Ancient Monuments

History on the Ground

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Bowl barrow on Kitchen Barrow Hill

A Scheduled Monument in All Cannings, Wiltshire

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Latitude: 51.3841 / 51°23'2"N

Longitude: -1.9042 / 1°54'15"W

OS Eastings: 406764.55407

OS Northings: 165010.73893

OS Grid: SU067650

Mapcode National: GBR 3W2.5DZ

Mapcode Global: VHB49.YG6S

Entry Name: Bowl barrow on Kitchen Barrow Hill

Scheduled Date: 16 July 1956

Last Amended: 18 April 1991

Source: Historic England

Source ID: 1012520

English Heritage Legacy ID: 12169

County: Wiltshire

Civil Parish: All Cannings

Traditional County: Wiltshire

Lieutenancy Area (Ceremonial County): Wiltshire

Church of England Parish: Bishop's Cannings and Etchilhampton St Mary the Virgin

Church of England Diocese: Salisbury


The monument includes a bowl barrow set on the crest of Kitchen Barrow
Hill with extensive views over the Vale of Pewsey to the south. The
barrow mound is 13m in diameter and 1.5m high. Surrounding the barrow
mound is a ditch, no longer visible at ground level but surviving as a
buried feature c.3m wide.
The mound and ditched area have been the subject of some disturbance
on the west side, caused by the later construction of cross-dykes,
probably in the Iron Age period.

The site of the monument is shown on the attached map extract.
It includes a 2 metre boundary around the archaeological features,
considered to be essential for the monument's support and preservation.

Source: Historic England

Reasons for Scheduling

Bowl barrows, the most numerous form of round barrow, are funerary monuments
dating from the Late Neolithic period to the Late Bronze Age, with most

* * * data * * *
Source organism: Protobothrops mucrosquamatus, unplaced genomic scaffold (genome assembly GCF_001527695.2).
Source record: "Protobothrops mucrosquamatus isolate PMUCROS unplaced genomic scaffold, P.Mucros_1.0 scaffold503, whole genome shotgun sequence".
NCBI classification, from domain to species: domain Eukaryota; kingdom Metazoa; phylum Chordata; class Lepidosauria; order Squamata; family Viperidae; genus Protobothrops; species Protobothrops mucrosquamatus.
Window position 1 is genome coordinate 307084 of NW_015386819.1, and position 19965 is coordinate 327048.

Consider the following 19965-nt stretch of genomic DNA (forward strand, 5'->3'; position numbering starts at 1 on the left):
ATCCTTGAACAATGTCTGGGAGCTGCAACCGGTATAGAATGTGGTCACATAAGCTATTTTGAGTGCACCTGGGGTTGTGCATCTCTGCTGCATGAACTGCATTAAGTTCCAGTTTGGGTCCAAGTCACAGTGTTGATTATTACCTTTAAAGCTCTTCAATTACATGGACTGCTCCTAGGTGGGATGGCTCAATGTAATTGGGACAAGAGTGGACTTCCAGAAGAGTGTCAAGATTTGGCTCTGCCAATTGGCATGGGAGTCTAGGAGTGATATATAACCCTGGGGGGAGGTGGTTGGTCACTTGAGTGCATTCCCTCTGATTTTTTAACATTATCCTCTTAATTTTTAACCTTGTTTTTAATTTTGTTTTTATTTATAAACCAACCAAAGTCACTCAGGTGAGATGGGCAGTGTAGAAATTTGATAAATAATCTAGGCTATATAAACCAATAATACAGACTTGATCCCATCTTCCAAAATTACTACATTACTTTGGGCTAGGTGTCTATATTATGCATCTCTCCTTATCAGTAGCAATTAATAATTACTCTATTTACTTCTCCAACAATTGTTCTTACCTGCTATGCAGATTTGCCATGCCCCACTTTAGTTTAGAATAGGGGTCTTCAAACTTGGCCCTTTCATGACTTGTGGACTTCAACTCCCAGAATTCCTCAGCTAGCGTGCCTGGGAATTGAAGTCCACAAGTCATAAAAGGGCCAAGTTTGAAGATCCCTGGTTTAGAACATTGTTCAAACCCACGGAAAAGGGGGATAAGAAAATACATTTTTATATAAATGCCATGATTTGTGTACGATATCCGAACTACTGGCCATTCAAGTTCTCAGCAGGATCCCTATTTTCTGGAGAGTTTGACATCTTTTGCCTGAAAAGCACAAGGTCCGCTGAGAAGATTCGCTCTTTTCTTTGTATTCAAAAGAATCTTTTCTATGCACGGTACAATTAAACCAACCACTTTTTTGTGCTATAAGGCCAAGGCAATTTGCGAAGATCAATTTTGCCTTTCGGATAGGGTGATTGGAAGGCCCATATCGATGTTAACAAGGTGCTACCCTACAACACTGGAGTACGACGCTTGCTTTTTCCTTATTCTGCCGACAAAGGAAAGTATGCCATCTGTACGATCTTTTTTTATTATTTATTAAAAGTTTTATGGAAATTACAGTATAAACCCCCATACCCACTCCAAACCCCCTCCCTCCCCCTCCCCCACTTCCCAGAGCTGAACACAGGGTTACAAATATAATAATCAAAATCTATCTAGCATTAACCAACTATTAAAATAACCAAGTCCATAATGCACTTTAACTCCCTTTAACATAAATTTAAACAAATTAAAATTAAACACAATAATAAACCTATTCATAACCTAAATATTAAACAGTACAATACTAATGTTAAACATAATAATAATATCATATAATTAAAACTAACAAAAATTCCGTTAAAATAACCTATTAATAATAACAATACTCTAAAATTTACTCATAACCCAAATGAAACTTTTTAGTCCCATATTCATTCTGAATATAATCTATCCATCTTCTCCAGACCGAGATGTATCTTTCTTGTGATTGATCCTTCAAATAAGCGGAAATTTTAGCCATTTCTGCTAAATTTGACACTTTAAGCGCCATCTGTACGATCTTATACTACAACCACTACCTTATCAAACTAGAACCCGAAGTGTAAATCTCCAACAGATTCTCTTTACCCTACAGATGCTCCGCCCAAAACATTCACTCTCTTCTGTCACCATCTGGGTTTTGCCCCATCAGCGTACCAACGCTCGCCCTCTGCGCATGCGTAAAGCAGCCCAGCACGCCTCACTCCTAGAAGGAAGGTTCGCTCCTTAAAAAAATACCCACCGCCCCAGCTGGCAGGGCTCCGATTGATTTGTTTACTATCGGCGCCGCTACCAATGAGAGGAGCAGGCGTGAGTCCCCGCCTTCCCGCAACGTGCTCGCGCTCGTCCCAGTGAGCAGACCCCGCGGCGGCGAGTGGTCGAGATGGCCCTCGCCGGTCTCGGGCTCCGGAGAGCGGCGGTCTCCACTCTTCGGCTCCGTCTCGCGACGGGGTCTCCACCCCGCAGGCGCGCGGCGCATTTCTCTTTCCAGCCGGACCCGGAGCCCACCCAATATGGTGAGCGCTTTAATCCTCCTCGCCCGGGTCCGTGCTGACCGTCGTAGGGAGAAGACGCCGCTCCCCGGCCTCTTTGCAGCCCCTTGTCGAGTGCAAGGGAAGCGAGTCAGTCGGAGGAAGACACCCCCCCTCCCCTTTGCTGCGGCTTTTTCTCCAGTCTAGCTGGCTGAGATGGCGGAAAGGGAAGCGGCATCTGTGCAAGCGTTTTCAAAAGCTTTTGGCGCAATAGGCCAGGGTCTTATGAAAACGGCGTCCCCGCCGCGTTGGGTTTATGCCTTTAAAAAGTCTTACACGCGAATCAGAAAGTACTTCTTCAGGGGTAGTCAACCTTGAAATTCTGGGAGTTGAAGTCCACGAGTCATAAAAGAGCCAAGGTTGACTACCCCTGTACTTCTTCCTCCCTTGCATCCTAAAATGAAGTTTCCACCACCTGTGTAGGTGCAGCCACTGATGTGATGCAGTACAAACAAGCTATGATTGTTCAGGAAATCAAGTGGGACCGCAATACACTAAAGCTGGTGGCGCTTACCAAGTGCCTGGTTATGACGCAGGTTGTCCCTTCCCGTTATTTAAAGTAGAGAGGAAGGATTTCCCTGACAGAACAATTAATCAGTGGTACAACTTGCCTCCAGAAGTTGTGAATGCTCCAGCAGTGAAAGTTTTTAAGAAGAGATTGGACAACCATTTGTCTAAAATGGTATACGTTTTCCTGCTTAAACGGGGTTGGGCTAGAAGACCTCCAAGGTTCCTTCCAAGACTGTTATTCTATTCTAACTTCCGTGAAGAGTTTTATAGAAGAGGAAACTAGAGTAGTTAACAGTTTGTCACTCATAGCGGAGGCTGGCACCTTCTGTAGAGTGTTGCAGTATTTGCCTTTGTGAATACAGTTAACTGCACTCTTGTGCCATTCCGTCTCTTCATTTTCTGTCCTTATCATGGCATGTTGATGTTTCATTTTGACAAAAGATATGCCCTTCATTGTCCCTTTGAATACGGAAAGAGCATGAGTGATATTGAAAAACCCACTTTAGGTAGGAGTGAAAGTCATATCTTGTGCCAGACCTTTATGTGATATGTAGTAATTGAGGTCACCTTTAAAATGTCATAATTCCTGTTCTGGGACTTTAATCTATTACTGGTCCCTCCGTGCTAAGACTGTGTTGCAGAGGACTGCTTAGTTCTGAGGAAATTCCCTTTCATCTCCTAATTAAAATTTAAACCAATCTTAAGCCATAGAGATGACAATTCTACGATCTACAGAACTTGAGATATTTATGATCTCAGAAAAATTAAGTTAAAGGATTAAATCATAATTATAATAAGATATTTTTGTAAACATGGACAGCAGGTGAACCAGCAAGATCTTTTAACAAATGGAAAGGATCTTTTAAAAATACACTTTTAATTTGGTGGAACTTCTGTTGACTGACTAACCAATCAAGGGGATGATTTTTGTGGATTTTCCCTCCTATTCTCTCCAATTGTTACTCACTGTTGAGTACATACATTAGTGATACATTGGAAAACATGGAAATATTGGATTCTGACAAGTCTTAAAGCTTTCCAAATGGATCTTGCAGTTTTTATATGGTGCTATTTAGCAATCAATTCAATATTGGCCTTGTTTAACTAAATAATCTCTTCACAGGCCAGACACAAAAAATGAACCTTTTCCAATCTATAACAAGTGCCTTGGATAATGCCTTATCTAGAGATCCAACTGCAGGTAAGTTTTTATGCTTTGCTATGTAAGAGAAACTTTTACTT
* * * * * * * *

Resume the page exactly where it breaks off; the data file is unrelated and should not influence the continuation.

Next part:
examples belonging to the period 2400-1500 BC. They were constructed as
earthen or rubble mounds, sometimes ditched, which covered single or multiple
burials. They occur either in isolation or grouped as cemeteries and often
acted as a focus for burials in later periods. Often superficially similar,
although differing widely in size, they exhibit regional variations in form
and a diversity of burial practices. There are over 10,000 surviving bowl
barrows recorded nationally (many more have already been destroyed), occurring
across most of lowland Britain. Often occupying prominent locations, they are
a major historic element in the modern landscape and their considerable
variation of form and longevity as a monument type provide important
information on the diversity of beliefs and social organisations amongst early
prehistoric communities. They are particularly representative of their period
and a substantial proportion of surviving examples are considered worthy of

The significance of the Kitchen Barrow Hill bowl barrow is
considerably enhanced by the presence of numerous barrows and
additional evidence for contemporary settlement in the area of
Bishop's Cannings Down. These provide a clear indication of the
intensity with which the area was settled during the Bronze Age
period. There is no evidence of formal excavation and the site has
considerable archaeological potential.

Source: Historic England

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